Croatoan: It is never “reasonable” to arrest someone for a non-violent public disturbance . . . though I suppose that from the perspective of an organization like the police, whose prime directive is to serve the wealthy and to protect the sanctity of private property, this sort of arrest is perfectly reasonable. . . . We understand that oftentimes civil disobedience results in arrest and we all accept this as a possibility when we undertake actions. We also understand that an arrest can be used as a tool to highlight the injustices behind it.

Interviewer: The Chicago Reader claims that the police report related to Stephanie Dunn’s arrest indicates that she took a bottle of wine from the Foundation and refused to return it. Do you think it was within her rights to take this from the Foundation (though it’s certainly a negligible loss) on the grounds that she disagrees with its use of money and objects to the attitude with which its employees responded to her when she threw a cup of wine to the floor?

Croatoan: Look, we are thieves . . . and ones with a pretty strict code of ethics; namely, that we don’t steal from people and that whatever is stolen is shared joyously and without discrimination. Stealing from corporate entities, or banks, or the gods, or whatever has a long and venerable tradition. It’s how we got fire, how Hermes became a god, how so much great myth, art, & literature has been conceived—acts of thievery and transgression, which restore a certain sort of balance; tiqqun. In any case, it was a fucking bottle of wine which, as you say, is pretty negligible in all actuality. Especially considering the Poetry Foundation made $2,189,154 from interest and securities in 2010. See the Foundation’s tax returns here.

Interviewer: It sounds like around six of your colleagues have organized their demonstrations together and united under the name “Croatoan Poetic Cell.” If so, why this name? And do you have a particular connotation in mind with the word “cell”?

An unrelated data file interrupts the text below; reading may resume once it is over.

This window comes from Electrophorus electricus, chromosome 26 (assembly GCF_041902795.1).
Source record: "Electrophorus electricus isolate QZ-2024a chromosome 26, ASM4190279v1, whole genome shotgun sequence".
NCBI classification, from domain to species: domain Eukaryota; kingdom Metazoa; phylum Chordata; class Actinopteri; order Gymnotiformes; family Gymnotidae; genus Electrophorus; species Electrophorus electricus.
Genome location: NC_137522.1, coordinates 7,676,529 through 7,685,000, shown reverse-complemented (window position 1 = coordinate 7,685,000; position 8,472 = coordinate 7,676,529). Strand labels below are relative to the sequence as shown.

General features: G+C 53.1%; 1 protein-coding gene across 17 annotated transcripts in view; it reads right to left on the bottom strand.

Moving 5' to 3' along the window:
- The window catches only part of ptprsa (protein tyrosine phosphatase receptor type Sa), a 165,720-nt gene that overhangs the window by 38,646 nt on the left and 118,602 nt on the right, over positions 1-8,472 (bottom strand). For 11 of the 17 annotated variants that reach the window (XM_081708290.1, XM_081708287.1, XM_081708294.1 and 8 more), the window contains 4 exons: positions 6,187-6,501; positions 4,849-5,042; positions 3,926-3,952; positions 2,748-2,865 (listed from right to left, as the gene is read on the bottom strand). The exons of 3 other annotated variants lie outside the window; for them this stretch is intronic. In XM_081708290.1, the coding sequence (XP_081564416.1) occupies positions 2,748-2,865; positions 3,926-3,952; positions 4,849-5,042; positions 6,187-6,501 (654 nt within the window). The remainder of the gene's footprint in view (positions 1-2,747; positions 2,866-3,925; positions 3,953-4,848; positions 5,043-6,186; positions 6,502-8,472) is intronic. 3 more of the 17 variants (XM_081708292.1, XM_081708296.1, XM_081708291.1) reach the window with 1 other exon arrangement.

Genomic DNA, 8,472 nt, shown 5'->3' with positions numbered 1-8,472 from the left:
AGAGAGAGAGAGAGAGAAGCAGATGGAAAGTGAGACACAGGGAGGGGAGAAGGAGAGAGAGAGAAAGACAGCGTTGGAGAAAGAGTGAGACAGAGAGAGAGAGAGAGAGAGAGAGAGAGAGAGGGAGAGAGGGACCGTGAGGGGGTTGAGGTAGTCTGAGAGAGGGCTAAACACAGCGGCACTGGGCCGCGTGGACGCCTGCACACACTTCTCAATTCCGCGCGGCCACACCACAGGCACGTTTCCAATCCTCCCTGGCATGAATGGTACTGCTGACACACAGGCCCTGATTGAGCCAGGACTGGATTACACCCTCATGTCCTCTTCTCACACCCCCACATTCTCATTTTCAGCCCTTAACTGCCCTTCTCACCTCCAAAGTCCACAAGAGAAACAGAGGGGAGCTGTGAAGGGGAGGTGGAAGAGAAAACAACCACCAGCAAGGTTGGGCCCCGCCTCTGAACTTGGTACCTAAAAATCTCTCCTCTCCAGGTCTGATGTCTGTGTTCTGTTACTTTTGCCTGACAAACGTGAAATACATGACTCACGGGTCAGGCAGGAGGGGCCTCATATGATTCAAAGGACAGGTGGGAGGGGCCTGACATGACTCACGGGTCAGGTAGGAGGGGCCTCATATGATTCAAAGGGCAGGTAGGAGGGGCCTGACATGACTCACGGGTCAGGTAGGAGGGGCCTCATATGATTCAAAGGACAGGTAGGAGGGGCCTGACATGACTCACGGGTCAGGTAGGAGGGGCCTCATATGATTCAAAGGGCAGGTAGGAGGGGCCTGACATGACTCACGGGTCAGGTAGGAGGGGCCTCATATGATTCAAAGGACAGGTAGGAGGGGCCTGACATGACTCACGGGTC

Croatoan: While six of us participated in the Zurita action, there are more than six of us. I can assure you. “Cell” has both biological and political connotations. In essence, the global struggle lies in combating biopolitical power which governs (read: coerces) and defines individuals and what they can do with their bodies, minds and voices. We feel like we are a small ripple in this much greater context of what’s happening globally, which the occupations are a big component of. The hope with this project is to create dialogue which might embolden others to autonomously practice their own forms of intervention, institutional critique, and direct action, rather than to make some kind of definitive statement with our actions. You could also call us a rhizome or a tong (see Hakim Bey’s excellent essay “The Tong” here).

Interviewer: What demonstrations have you or your colleagues planned besides those at the September 27 Zurita reading and the impromptu protest with Stephanie Dunn in late August? Have you been picketing or demonstrating at any other times? Do you plan to continue disrupting events, as your statement seems to indicate?

Croatoan: The night Steph and I met, she tagged the wall of a bougie art gallery (which was displaying photographs by Ginsberg and paintings by Burroughs). I ended up taking the fall for that one. A few of us in the CPC (before the official conception of the group) also planned and organized a midnight march this past May Day. Funnily enough, a group of about forty of us were on our way to occupy the Federal Reserve when Steph was arrested for sitting atop the Haymarket statue and playing a banjo. Some of us in the group have been participating in the occupation here in Chicago—in fact, we met one member of our group the first day that Occupy Chicago began. However, many of us are frustrated with the cloying & overly compliant attitude towards the police that the leadership of the Chicago manifestation has been pushing.

Interviewer: Do your complaints about the Poetry Foundation relate to the experience you or your father Kent Johnson have had with submitting work to Poetry?

Croatoan: I’ve never submitted to Poetry—not sure whether my old man has or not. At any rate, my old man has NOTHING to do with the CPC except as a cheerleader from the sidelines. Besides, his Old Left politics are not exactly in line with the anarchist sources of the CPC. I really like the Jack Spicer serial piece “6 Poems for Poetry Chicago.” I don’t think they published those, though.

Interviewer: To what extent were you or other Croatoans (if I may refer to your group collectively) inspired by Occupy Wall Street, or by the general anti-Big Money sentiments that have gained such widespread expression in protests this past year?

Croatoan: While we all hold varying opinions about strategies and tactics involved in the movement, we are certainly deeply inspired by the idea. It feels like this is only the beginning. Through these various occupations, we are finding each other and making the sort of deep connections that are so necessary in the continuing struggle.

Interviewer: Do you have any thoughts on the recent “Occupy Museums” protest at MoMA?